Neil Fox on film: The Sweeney, Hope Springs, Paranorman

Hope Springs

Thursday, 13th September 2012, 4:53 am

Charming and witty, Hope Springs puts life back into lost love with its all star cast, Meryl Streep, Tommy-Lee Jones and their very own love-doctor Steve Carell, writes guest reviewer Alison Devlin.

Separate bedrooms, separate bathrooms, separate lives – Kay (Streep) and Arnold (Jones), after 30 years of marriage, have hit a rut.

After her realisation of living a love life she doesn’t enjoy, Kay signs herself and her unwilling husband Arnold up for an intense week with Dr. Feld (Carroll).

The straight and stunning performance by Carell will please and shock many of his fans after his stint in many brilliant comedies, including The 40-year-old Virgin, Anchorman and The Office USA.

Streep and Jones’ chemistry is beautiful with a real connection between the two. Streep has aged gracefully and still has that twinkle in her eye as she plays the nervous but excitable Kay.

Jones, whose blunt humour and grouchy attitude is softened down with some truly touching moments, excels as Arnold, especially when recounting how he felt when he first met his wife.

With laugh out loud moments, a few cheek-blushing scenes and a heart-felt romance between our lead duo, Hope Springs is serious but sweet – a nice light watch. Young or old, single or married, Hope Springs is relatable and gives you a valuable lesson in life – if you’re not happy, do something about it.

The Sweeney

The thought of bringing the seminal British policer to the screen should spark images of a Starsky & Hutch-like imagining.

Alas, despite the perfect casting of Ray Winstone in the Jack Regan/John Thaw role the fact that the film is helmed by the lamentable Nick Love (The Business, The Football Factory) means that it’s a bludgeoning of memories, and a waste of potential.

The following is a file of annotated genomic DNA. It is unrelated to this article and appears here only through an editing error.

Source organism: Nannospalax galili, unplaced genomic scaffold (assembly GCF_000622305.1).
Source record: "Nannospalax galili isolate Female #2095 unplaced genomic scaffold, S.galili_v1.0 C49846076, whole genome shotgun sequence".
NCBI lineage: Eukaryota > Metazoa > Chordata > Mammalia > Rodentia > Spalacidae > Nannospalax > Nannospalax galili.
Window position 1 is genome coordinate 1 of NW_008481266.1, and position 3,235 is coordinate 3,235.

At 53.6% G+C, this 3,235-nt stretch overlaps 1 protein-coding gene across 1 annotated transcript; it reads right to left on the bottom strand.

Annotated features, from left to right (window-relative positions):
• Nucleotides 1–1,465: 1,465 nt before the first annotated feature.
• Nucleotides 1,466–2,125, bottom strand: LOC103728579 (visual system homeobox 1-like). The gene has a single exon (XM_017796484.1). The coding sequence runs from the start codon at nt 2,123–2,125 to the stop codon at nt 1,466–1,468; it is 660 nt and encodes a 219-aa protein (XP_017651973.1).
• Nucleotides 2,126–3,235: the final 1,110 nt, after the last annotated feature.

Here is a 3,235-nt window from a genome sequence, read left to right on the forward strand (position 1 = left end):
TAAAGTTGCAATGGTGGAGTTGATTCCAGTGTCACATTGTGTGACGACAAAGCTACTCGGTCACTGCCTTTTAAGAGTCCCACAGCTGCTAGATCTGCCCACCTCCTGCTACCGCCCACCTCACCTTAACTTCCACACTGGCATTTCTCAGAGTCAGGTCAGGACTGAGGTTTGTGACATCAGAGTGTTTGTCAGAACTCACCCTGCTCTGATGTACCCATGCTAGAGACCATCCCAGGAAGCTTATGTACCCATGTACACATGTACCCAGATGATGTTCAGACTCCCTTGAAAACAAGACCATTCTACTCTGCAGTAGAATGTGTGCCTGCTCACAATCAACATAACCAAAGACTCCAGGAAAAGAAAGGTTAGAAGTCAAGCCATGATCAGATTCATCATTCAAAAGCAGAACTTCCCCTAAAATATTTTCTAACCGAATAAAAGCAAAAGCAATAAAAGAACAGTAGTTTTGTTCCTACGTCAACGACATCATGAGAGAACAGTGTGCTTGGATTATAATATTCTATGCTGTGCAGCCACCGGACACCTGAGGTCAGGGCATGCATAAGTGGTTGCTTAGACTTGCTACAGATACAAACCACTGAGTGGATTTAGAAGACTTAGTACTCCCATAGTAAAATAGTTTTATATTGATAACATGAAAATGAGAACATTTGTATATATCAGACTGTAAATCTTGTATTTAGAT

Winstone’s Regan is teamed with Ben ‘Plan B’ Drew’s George Carter for a tale of two unorthodox cops getting it from all sides as they try and stop gangs of vicious robbers with ever more vicious means.

It’s got a decent central set piece but the tropes – long suffering boss and sniffy internal affairs officer whose wife Regan is sleeping with – are just too lazy in an era of sophisticated crime drama. A real shame.


The latest from stop-motion, the team behind the wonderful Coraline, is a children’s animation of great fun and great imagination. Hamstrung slightly by clear studio demands on happy endings and pratfall characters, there are still some fabulously dark and thrilling moments.

Norman is your classic movie boy; outcast, lonely, misunderstood. He also sees dead people but this is no slow, Sixth Sense-style mystery this is a rollicking zombie war as Norman has to save his town from an invasion led by a 300-year-old witch.

Something he sets about doing with wit and style in this lovely little film.

Hope it’s still showing at half term – the kids will love it.